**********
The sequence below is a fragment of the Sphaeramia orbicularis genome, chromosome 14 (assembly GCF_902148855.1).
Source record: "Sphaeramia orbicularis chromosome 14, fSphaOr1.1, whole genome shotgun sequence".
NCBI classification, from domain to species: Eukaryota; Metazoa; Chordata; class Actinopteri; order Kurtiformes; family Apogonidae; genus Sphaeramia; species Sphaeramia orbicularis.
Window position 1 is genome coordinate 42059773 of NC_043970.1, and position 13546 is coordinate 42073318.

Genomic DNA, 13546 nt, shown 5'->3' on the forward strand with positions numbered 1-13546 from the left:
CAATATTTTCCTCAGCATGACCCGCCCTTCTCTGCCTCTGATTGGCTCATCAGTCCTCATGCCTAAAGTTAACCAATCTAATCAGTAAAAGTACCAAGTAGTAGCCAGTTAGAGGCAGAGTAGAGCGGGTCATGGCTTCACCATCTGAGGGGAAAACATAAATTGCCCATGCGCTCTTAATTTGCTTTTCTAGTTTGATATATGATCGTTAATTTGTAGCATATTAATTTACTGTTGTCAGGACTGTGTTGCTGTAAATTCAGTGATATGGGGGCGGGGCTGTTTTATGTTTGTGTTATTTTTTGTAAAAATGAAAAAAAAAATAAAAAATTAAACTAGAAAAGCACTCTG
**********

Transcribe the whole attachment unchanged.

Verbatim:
The sequence below is a fragment of the Sphaeramia orbicularis genome, chromosome 14 (assembly GCF_902148855.1).
Source record: "Sphaeramia orbicularis chromosome 14, fSphaOr1.1, whole genome shotgun sequence".
NCBI classification, from domain to species: Eukaryota; Metazoa; Chordata; class Actinopteri; order Kurtiformes; family Apogonidae; genus Sphaeramia; species Sphaeramia orbicularis.
Window position 1 is genome coordinate 42059773 of NC_043970.1, and position 13546 is coordinate 42073318.

Genomic DNA, 13546 nt, shown 5'->3' on the forward strand with positions numbered 1-13546 from the left:
CAATATTTTCCTCAGCATGACCCGCCCTTCTCTGCCTCTGATTGGCTCATCAGTCCTCATGCCTAAAGTTAACCAATCTAATCAGTAAAAGTACCAAGTAGTAGCCAGTTAGAGGCAGAGTAGAGCGGGTCATGGCTTCACCATCTGAGGGGAAAACATAAATTGCCCATGCGCTCTTAATTTGCTTTTCTAGTTTGATATATGATCGTTAATTTGTAGCATATTAATTTACTGTTGTCAGGACTGTGTTGCTGTAAATTCAGTGATATGGGGGCGGGGCTGTTTTATGTTTGTGTTATTTTTTGTAAAAATGAAAAAAAAAATAAAAAATTAAACTAGAAAAGCACTCTG